Eating is a difficult part of any vacation. Take a week off for a wedding, cruise or trip to a resort and sugary drinks consumed alongside buffet-style meals can pack a large number of calories into a short week off.
Indulging slightly is not all bad when done as a temporary act, but you can limit the effects while still enjoying your food. Limit the consumption of processed sugars at all costs. Your body can process a steak dinner and a glass of wine much better than a bag of chips, a pile of cookies and a liter of soda. Enjoy a nice meal; just push aside the sugars.
If you do intend to consume sweets, make it a special treat rather than a habit. Eat an ice cream cone, or better yet, enjoy a healthier bowl of frozen yogurt with fresh berries.
Harvard Health recommends setting exercise goals and rewarding yourself when those specific goals are achieved. A week off with a few special meals spread out throughout the week is a good reward for a previously reached milestone.
Active Vacation Ideas
You can take a week off from the gym while remaining active. A vacation does not always involve excessive lounging and large amounts of food and drinks. Spend the days in activity mode and go explore while maintaining your fitness. The week off remains fun and offers a change of pace and scenery despite remaining active.
Hiking, biking, whitewater rafting, rock climbing, snow skiing and outdoor sports are an excellent means of cross-training without using a gym. The activities will elevate your rate and help improve mood while burning calories. They are also fun and a great way to get outside during an off-week and even during your regular training.
Water sports are also excellent for activity. Water skiing, swimming and general pool games can all contribute to a high activity level during the week off. Play volleyball on the beach, disc golf or pick up a sport to get the blood flowing without ever thinking about the gym and any kind of structured workout routine.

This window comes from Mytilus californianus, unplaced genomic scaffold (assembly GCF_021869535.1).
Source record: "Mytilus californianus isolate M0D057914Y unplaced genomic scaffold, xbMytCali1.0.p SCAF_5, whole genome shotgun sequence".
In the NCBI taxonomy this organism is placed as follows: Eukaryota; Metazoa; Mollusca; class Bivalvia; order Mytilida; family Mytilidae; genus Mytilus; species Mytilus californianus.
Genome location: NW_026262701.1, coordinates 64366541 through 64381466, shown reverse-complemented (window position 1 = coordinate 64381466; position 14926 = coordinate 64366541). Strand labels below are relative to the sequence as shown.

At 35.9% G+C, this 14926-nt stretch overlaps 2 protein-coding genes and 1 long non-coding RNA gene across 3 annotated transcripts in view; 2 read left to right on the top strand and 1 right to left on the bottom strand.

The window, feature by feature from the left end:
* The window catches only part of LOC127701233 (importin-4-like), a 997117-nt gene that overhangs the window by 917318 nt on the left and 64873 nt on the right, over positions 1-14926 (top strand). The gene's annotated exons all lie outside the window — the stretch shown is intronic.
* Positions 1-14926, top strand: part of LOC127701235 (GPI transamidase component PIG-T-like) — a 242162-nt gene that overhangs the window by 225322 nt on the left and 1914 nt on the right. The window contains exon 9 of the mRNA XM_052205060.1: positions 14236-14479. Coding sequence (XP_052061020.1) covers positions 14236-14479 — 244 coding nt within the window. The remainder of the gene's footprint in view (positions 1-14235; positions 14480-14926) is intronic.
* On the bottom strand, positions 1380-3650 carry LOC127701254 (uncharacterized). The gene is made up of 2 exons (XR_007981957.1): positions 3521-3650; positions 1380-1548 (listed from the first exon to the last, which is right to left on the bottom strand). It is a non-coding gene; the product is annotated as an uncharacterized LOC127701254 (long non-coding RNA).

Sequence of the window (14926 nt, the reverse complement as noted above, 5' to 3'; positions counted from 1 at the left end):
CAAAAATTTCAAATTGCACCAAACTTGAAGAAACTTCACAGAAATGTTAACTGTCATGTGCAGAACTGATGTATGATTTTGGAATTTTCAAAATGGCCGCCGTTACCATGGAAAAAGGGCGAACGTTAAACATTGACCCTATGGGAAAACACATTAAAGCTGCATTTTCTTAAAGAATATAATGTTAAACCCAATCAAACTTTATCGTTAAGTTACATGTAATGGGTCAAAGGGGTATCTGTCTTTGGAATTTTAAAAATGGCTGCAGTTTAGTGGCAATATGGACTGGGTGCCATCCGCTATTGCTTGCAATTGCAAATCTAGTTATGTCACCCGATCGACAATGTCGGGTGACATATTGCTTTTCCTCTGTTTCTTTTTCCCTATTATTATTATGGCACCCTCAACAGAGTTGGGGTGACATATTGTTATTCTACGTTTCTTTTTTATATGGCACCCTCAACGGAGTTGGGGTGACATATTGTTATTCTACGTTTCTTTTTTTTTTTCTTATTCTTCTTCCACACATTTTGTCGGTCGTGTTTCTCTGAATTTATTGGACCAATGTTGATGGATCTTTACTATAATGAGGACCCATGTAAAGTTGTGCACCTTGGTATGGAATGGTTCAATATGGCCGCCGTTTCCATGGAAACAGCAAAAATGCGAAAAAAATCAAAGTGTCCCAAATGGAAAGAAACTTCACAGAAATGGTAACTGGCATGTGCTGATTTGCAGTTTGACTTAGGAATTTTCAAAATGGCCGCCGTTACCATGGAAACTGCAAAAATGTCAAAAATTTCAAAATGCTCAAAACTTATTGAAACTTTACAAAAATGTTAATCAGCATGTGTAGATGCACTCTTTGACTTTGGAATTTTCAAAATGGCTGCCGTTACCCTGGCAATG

Ultimately, an active week off makes it easier to return to an exercise program because the muscles and cardio maintain conditioning. Your body can continue functioning normally for a more seamless transition between the week off and the return.
Maintain Your Flexibility
Flexibility is a major concern when taking any significant amount of time off from exercise. A simple stretching routine can help maintain your flexibility while preventing injuries when you return to workouts. This is also important during active vacations. Stretch out before any intensive activities, just like you would in the gym.
A week off of exercise can also function as a retreat of sorts. Incorporate mild yoga and meditation into the break to help relax and work on limbering your muscle groups. Yoga can also help build core strength, according to the American Council on Exercise. Although you are outside of the gym, doing the routine as a form of meditation and relaxation will benefit the body.
Also, consider soaking up the time off with treatments like massage, steam baths and saunas. Enjoy the time away from the gym and treat your body well. Sweat, re-hydrate and cleanse while taking some time off the intensive exercises.
A vacation from exercise can still have positive health outcomes when wellness is a theme for the week off. Even mild stretching in the morning and evening will benefit the body. Pay attention to your body each day and simply loosen up to make your re-entry into exercise easier after the vacation ends.
Focus on Mental Health